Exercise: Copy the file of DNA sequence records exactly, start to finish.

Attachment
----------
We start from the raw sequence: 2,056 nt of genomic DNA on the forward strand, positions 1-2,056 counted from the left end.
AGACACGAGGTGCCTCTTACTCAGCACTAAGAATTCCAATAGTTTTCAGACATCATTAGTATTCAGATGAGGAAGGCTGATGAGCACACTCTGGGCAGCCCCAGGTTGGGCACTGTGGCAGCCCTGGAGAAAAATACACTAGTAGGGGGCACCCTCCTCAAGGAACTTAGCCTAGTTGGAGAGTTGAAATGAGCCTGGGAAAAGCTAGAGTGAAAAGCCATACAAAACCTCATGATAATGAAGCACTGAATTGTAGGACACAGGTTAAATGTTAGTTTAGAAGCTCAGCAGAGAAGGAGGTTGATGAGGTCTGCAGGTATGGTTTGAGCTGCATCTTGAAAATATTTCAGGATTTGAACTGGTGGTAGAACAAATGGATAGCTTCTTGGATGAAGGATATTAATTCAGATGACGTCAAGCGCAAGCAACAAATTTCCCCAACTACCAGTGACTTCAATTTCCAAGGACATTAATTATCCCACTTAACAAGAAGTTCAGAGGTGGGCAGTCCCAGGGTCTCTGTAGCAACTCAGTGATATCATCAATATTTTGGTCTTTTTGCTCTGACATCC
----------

We start from the raw sequence: 2,056 nt of genomic DNA on the forward strand, positions 1-2,056 counted from the left end.
AGACACGAGGTGCCTCTTACTCAGCACTAAGAATTCCAATAGTTTTCAGACATCATTAGTATTCAGATGAGGAAGGCTGATGAGCACACTCTGGGCAGCCCCAGGTTGGGCACTGTGGCAGCCCTGGAGAAAAATACACTAGTAGGGGGCACCCTCCTCAAGGAACTTAGCCTAGTTGGAGAGTTGAAATGAGCCTGGGAAAAGCTAGAGTGAAAAGCCATACAAAACCTCATGATAATGAAGCACTGAATTGTAGGACACAGGTTAAATGTTAGTTTAGAAGCTCAGCAGAGAAGGAGGTTGATGAGGTCTGCAGGTATGGTTTGAGCTGCATCTTGAAAATATTTCAGGATTTGAACTGGTGGTAGAACAAATGGATAGCTTCTTGGATGAAGGATATTAATTCAGATGACGTCAAGCGCAAGCAACAAATTTCCCCAACTACCAGTGACTTCAATTTCCAAGGACATTAATTATCCCACTTAACAAGAAGTTCAGAGGTGGGCAGTCCCAGGGTCTCTGTAGCAACTCAGTGATATCATCAATATTTTGGTCTTTTTGCTCTGACATCC